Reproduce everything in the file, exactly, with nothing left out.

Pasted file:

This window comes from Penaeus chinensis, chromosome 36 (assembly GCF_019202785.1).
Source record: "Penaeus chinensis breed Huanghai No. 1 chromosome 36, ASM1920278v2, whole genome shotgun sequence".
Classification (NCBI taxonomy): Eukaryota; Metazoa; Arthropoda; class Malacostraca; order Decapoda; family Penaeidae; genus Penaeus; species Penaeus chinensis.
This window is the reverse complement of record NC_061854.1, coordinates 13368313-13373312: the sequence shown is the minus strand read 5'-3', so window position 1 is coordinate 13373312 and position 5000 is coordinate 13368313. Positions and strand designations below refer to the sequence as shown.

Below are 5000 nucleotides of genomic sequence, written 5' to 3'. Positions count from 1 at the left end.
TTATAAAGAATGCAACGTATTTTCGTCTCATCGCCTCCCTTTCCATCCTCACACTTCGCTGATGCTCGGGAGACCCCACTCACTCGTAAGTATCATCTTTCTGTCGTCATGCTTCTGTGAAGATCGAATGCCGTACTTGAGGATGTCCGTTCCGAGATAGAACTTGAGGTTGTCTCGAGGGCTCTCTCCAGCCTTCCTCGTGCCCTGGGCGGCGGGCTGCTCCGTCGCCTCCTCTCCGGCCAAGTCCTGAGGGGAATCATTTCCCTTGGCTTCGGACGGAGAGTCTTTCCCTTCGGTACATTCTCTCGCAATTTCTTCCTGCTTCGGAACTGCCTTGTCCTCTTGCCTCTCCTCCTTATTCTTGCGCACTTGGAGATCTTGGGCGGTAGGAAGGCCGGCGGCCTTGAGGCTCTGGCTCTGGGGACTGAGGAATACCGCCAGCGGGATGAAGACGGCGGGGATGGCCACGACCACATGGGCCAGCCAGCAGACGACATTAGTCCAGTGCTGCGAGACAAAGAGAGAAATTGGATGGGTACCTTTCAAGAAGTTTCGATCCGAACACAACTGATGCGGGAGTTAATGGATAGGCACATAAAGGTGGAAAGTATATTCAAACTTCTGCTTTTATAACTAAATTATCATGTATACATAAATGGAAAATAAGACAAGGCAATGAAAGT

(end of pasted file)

This window comes from Penaeus chinensis, chromosome 36 (assembly GCF_019202785.1).
Source record: "Penaeus chinensis breed Huanghai No. 1 chromosome 36, ASM1920278v2, whole genome shotgun sequence".
Classification (NCBI taxonomy): Eukaryota; Metazoa; Arthropoda; class Malacostraca; order Decapoda; family Penaeidae; genus Penaeus; species Penaeus chinensis.
This window is the reverse complement of record NC_061854.1, coordinates 13368313-13373312: the sequence shown is the minus strand read 5'-3', so window position 1 is coordinate 13373312 and position 5000 is coordinate 13368313. Positions and strand designations below refer to the sequence as shown.

Below are 5000 nucleotides of genomic sequence, written 5' to 3'. Positions count from 1 at the left end.
TTATAAAGAATGCAACGTATTTTCGTCTCATCGCCTCCCTTTCCATCCTCACACTTCGCTGATGCTCGGGAGACCCCACTCACTCGTAAGTATCATCTTTCTGTCGTCATGCTTCTGTGAAGATCGAATGCCGTACTTGAGGATGTCCGTTCCGAGATAGAACTTGAGGTTGTCTCGAGGGCTCTCTCCAGCCTTCCTCGTGCCCTGGGCGGCGGGCTGCTCCGTCGCCTCCTCTCCGGCCAAGTCCTGAGGGGAATCATTTCCCTTGGCTTCGGACGGAGAGTCTTTCCCTTCGGTACATTCTCTCGCAATTTCTTCCTGCTTCGGAACTGCCTTGTCCTCTTGCCTCTCCTCCTTATTCTTGCGCACTTGGAGATCTTGGGCGGTAGGAAGGCCGGCGGCCTTGAGGCTCTGGCTCTGGGGACTGAGGAATACCGCCAGCGGGATGAAGACGGCGGGGATGGCCACGACCACATGGGCCAGCCAGCAGACGACATTAGTCCAGTGCTGCGAGACAAAGAGAGAAATTGGATGGGTACCTTTCAAGAAGTTTCGATCCGAACACAACTGATGCGGGAGTTAATGGATAGGCACATAAAGGTGGAAAGTATATTCAAACTTCTGCTTTTATAACTAAATTATCATGTATACATAAATGGAAAATAAGACAAGGCAATGAAAGT